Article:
When thinking of ab intio calculations since I use them all of the time and when compared to my semi empirical projects... this is the best way I can describe it. My one and only solely ab initio project has been mine since I started my PhD and will be some other physics or theoretical student's problem when I leave here because I will not have enough time to finish the calculations before I graduate. I have had many many many semiemprical projects that have already gone on to publication and real world application, whilst my ab initio project is still just an idea and a collection of theoretical data points. So for me what is being lost when moving away from solely ab initio based projects is nothing in comparison to the progress, understanding, and real world use that is gained from going with the more practical semiempirical approach whenever the projects permits it.

    I should also mention that it is typically the people that rely solely on theory without any experimentation to back it up that end up looking like fools. They place far too much confidence in their ability to accurately define all variables in every possible system that will be encountered, and those of us who realize our ability to do that is limited and instead test our theories via experimentation end up avoiding embarrassing retractions, loss of money, and the unenviable position of being responsible for one's ego holding back scientific progress.

    I should also note that even ab initio projects can be proven wrong, inadequate, or incomplete when placed into unintended systems. The only difference is they now get to spend another 20 or 30 years trying to revisit their predictions only to have it all foiled by yet another exception to the rule on down the line. Our first principles describe best what takes place in a static environment, when placed into real world use a lot of the theory breaks down, not because it is wrong, but because other unintended interactions (also easily explained by current first principle theories) interfere.

  10. #20

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    Quote Originally Posted by erm View Post
    I could give reading lists of people who have argued that our own brain wiring is because of empirical observation.

    This highlights why I think this is a fruitless path. As it ultimately comes down to a basic truth, such as A=A, being confirmed both rationally (logically) and empirically. What we debate about is a real chicken or egg dilemma, where which came first is at least very hard to distinguish, if not impossible (unlike in the case of a chicken or an egg).

    It's mirrored in arguing whether logic came first, or the universe. Which one created the other, or did a third party make both?

    I was hoping to sidetrack that path by saying empiricism, in raw form, accounts for all variables, whereas rationalism does not (because it depends on humans). Like you said though, such empiricism is a long shot away from what humans are actually capable of. It ultimately leads me to suspect that there is not as much difference between Empiricism and Rationalism as we like to think. One could propose raw rationalism, much like I have proposed raw empiricism, for example (which may be what you are doing, I don't know).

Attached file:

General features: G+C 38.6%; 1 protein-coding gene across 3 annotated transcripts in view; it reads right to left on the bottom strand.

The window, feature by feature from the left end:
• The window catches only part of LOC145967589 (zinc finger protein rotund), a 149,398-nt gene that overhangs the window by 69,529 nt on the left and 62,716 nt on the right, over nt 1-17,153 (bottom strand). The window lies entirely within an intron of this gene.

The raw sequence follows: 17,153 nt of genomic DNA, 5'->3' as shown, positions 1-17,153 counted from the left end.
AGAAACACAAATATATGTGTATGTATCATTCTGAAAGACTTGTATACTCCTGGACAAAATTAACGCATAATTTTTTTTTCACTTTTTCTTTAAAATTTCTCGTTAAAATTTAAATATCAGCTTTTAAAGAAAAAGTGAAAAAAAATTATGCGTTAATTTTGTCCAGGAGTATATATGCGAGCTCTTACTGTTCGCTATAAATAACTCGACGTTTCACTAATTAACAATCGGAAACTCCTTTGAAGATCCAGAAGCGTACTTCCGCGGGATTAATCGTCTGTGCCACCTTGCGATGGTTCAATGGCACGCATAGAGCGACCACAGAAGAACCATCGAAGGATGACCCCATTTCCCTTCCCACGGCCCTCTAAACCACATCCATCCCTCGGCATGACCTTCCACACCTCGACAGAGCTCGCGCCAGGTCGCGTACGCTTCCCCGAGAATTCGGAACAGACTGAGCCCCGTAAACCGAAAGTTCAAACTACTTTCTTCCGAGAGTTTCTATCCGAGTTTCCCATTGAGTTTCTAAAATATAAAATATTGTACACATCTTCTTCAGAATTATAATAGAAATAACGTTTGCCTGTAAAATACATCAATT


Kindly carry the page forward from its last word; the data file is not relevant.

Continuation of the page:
I think we have come to a point of mutual understanding, then.

    I was not proposing a "raw rationalism" at all. I was simply proposing an alternate view of things.

    Quote Originally Posted by spin-1/2-nuclei View Post
    What you are confusing is unknown variables and assumptions. It isn't possible to know every variable when you attempt these things outside of the vacuum. When we place drugs etc in the human body unexpected things often occur, not because our assumptions are wrong but because these drugs do not exist in a static environment.
    I think, at this point, it is a matter of semantics. Trust me when I say I understand what you are saying.

    What I am saying, is that from a strict logic (as in formal logic) standpoint, what variables you leave as unknown (even if you leave them at some statistically accurate value), are "starting points" (call them what you want) which are wrong for the particular situation for which they are wrong. This is almost a tautology.

    In other words, you have not proven the laws of formal logic wrong by finding an example where a model fails. What you have done is proven that the model fails. Perhaps I am picking on a semantic point, but I hope you understand what I mean.

    I'll take your word on the relative intractability of ab initio projects in your field. I did not intend to imply that anyone is a fool, I was just quoting the part about assumptions which happened to contain that language.

    I still wonder, though, if there aren't other techniques which are being left unexplored, that would allow previously intractable problems, to be tackled. For instance, the techniques that come from complexity and chaos theory.

    Accept the past. Live for the present. Look forward to the future.
    Robot Fusion
    "As our island of knowledge grows, so does the shore of our ignorance." John Wheeler
    "[A] scientist looking at nonscientific problems is just as dumb as the next guy." Richard Feynman
    "[P]etabytes of [] data is not the same thing as understanding emergent mechanisms and structures." Jim Crutchfield